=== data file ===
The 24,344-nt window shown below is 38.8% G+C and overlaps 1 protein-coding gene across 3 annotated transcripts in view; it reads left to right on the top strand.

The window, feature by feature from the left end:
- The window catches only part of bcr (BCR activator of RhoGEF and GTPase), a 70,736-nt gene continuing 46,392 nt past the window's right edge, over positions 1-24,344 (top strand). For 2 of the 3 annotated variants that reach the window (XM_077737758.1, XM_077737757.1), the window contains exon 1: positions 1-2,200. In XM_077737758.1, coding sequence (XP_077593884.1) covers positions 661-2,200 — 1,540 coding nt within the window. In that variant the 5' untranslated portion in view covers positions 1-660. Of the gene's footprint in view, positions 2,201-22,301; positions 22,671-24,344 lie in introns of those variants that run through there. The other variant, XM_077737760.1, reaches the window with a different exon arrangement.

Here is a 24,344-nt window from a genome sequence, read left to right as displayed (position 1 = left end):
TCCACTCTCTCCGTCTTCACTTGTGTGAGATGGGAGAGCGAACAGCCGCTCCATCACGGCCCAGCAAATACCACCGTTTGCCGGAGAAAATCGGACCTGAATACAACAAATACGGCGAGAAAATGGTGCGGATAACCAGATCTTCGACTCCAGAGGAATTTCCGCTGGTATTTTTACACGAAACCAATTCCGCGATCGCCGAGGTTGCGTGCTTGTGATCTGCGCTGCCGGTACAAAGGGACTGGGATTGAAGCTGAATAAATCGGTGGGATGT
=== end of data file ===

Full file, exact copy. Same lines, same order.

The 24,344-nt window shown below is 38.8% G+C and overlaps 1 protein-coding gene across 3 annotated transcripts in view; it reads left to right on the top strand.

The window, feature by feature from the left end:
- The window catches only part of bcr (BCR activator of RhoGEF and GTPase), a 70,736-nt gene continuing 46,392 nt past the window's right edge, over positions 1-24,344 (top strand). For 2 of the 3 annotated variants that reach the window (XM_077737758.1, XM_077737757.1), the window contains exon 1: positions 1-2,200. In XM_077737758.1, coding sequence (XP_077593884.1) covers positions 661-2,200 — 1,540 coding nt within the window. In that variant the 5' untranslated portion in view covers positions 1-660. Of the gene's footprint in view, positions 2,201-22,301; positions 22,671-24,344 lie in introns of those variants that run through there. The other variant, XM_077737760.1, reaches the window with a different exon arrangement.

Here is a 24,344-nt window from a genome sequence, read left to right as displayed (position 1 = left end):
TCCACTCTCTCCGTCTTCACTTGTGTGAGATGGGAGAGCGAACAGCCGCTCCATCACGGCCCAGCAAATACCACCGTTTGCCGGAGAAAATCGGACCTGAATACAACAAATACGGCGAGAAAATGGTGCGGATAACCAGATCTTCGACTCCAGAGGAATTTCCGCTGGTATTTTTACACGAAACCAATTCCGCGATCGCCGAGGTTGCGTGCTTGTGATCTGCGCTGCCGGTACAAAGGGACTGGGATTGAAGCTGAATAAATCGGTGGGATGT